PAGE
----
Mediation and arbitration allow divorcing spouses to settle their disputes privately. In mediation, a neutral third party will help you and your ex-spouse communicate so that you may find a resolution together. However, any settlements made during mediation are not legally enforceable. It is contingent on the spouses’ ability to reach common ground.
A more formal alternative would be arbitration. Albeit less formal than a court case, it is similar in that both spouses will present their arguments with supporting evidence. The arbitrator then decides on the terms for the spouses. Arbitration is more beneficial when the parties are not on good terms and have more assets to fight over. It can be quicker than meditation. Each party can have a lawyer represent them throughout the arbitration process.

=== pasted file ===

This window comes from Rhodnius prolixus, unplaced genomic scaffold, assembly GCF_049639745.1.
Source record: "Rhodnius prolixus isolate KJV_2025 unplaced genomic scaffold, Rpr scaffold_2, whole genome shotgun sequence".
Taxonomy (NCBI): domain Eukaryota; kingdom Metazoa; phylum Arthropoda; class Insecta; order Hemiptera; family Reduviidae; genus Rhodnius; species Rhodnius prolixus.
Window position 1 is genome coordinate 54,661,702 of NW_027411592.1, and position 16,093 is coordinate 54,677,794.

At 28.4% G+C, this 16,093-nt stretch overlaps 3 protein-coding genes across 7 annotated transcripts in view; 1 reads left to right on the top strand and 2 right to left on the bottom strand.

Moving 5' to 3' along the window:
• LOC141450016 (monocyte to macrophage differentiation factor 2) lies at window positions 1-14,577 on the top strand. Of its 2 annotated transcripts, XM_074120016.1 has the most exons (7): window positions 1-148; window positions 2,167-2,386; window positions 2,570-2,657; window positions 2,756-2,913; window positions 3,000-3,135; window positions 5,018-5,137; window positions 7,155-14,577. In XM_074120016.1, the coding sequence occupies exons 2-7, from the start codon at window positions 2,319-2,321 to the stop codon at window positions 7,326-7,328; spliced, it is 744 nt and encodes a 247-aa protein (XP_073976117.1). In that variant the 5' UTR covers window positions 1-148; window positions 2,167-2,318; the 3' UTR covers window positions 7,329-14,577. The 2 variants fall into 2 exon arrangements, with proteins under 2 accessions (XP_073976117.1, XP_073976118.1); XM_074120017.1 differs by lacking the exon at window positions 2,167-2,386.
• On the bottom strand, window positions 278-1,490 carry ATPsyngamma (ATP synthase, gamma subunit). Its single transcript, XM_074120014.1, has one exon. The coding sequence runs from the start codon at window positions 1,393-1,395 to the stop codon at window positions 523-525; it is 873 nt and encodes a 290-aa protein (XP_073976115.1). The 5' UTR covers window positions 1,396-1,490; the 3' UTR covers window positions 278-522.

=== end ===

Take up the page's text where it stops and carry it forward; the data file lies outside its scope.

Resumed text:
The different types of arbitration
In California, there are two distinct types of arbitration: binding arbitration and nonbinding arbitration. When the spouses decide to undergo binding arbitration, there will be no more chance to bring the divorce proceedings to court. The arbitrator’s decision is final, and they waive their rights to make an appeal. In nonbinding arbitration, either party can request a trial if they are not happy with the decision made by the arbitrator.
Which type of arbitration should you choose?
If you want more control over the outcome of your trial, you can opt for nonbinding arbitration. Although, remember that you would be giving your spouse the same amount of control.
Before deciding which alternative dispute resolution you want for your divorce, think about what you want to get out of the divorce settlement. Consider also what is important to your spouse, and if there are certain disputes you can collaborate on, work on those first and get them in writing. Leave the arbitration process for arguments you cannot win but have enough proof to rule the judgment in your favor.